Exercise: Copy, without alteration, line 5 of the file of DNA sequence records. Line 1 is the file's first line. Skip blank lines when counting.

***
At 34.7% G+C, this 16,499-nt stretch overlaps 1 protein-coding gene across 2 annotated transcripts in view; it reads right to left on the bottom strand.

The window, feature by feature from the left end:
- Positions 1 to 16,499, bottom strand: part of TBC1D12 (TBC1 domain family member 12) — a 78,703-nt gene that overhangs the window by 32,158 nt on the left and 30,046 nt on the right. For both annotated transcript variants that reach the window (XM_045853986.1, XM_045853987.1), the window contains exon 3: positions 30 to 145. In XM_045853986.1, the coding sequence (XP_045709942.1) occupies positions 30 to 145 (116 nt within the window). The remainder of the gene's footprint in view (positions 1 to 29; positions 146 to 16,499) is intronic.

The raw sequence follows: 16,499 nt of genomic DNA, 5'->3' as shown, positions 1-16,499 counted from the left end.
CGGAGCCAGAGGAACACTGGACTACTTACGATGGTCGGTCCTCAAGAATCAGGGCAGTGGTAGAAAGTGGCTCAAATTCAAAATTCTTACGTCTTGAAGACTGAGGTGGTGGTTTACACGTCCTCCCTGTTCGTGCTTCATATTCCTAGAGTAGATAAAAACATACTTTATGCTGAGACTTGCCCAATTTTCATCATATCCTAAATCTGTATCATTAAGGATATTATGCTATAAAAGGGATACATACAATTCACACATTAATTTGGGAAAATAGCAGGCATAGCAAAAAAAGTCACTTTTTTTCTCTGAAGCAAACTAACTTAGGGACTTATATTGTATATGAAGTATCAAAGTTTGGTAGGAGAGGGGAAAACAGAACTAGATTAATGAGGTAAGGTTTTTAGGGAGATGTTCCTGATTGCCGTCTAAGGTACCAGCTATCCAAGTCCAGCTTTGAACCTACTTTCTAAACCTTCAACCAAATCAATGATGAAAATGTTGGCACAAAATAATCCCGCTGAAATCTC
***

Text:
CGGAGCCAGAGGAACACTGGACTACTTACGATGGTCGGTCCTCAAGAATCAGGGCAGTGGTAGAAAGTGGCTCAAATTCAAAATTCTTACGTCTTGAAGACTGAGGTGGTGGTTTACACGTCCTCCCTGTTCGTGCTTCATATTCCTAGAGTAGATAAAAACATACTTTATGCTGAGACTTGCCCAATTTTCATCATATCCTAAATCTGTATCATTAAGGATATTATGCTATAAAAGGGATACATACAATTCACACATTAATTTGGGAAAATAGCAGGCATAGCAAAAAAAGTCACTTTTTTTCTCTGAAGCAAACTAACTTAGGGACTTATATTGTATATGAAGTATCAAAGTTTGGTAGGAGAGGGGAAAACAGAACTAGATTAATGAGGTAAGGTTTTTAGGGAGATGTTCCTGATTGCCGTCTAAGGTACCAGCTATCCAAGTCCAGCTTTGAACCTACTTTCTAAACCTTCAACCAAATCAATGATGAAAATGTTGGCACAAAATAATCCCGCTGAAATCTC